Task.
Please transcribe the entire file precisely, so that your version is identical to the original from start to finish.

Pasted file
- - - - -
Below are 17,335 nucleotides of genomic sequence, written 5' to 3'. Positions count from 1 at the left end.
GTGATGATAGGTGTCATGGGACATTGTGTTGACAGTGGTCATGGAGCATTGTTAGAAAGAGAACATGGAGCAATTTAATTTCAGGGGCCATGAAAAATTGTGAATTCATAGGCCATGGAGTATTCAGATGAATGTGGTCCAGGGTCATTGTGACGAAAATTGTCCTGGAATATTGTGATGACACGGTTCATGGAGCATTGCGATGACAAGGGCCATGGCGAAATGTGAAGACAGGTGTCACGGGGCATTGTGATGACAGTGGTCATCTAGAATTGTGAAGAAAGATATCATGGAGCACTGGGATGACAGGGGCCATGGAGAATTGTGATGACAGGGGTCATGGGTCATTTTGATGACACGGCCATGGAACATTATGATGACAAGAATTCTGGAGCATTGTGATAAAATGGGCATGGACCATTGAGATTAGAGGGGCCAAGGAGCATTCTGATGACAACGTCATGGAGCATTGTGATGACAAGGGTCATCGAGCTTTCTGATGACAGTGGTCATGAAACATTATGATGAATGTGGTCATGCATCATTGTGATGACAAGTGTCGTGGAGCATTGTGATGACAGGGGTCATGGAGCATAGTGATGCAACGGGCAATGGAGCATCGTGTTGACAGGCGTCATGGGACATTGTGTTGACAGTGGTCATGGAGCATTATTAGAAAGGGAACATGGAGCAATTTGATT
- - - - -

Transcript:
Below are 17,335 nucleotides of genomic sequence, written 5' to 3'. Positions count from 1 at the left end.
GTGATGATAGGTGTCATGGGACATTGTGTTGACAGTGGTCATGGAGCATTGTTAGAAAGAGAACATGGAGCAATTTAATTTCAGGGGCCATGAAAAATTGTGAATTCATAGGCCATGGAGTATTCAGATGAATGTGGTCCAGGGTCATTGTGACGAAAATTGTCCTGGAATATTGTGATGACACGGTTCATGGAGCATTGCGATGACAAGGGCCATGGCGAAATGTGAAGACAGGTGTCACGGGGCATTGTGATGACAGTGGTCATCTAGAATTGTGAAGAAAGATATCATGGAGCACTGGGATGACAGGGGCCATGGAGAATTGTGATGACAGGGGTCATGGGTCATTTTGATGACACGGCCATGGAACATTATGATGACAAGAATTCTGGAGCATTGTGATAAAATGGGCATGGACCATTGAGATTAGAGGGGCCAAGGAGCATTCTGATGACAACGTCATGGAGCATTGTGATGACAAGGGTCATCGAGCTTTCTGATGACAGTGGTCATGAAACATTATGATGAATGTGGTCATGCATCATTGTGATGACAAGTGTCGTGGAGCATTGTGATGACAGGGGTCATGGAGCATAGTGATGCAACGGGCAATGGAGCATCGTGTTGACAGGCGTCATGGGACATTGTGTTGACAGTGGTCATGGAGCATTATTAGAAAGGGAACATGGAGCAATTTGATT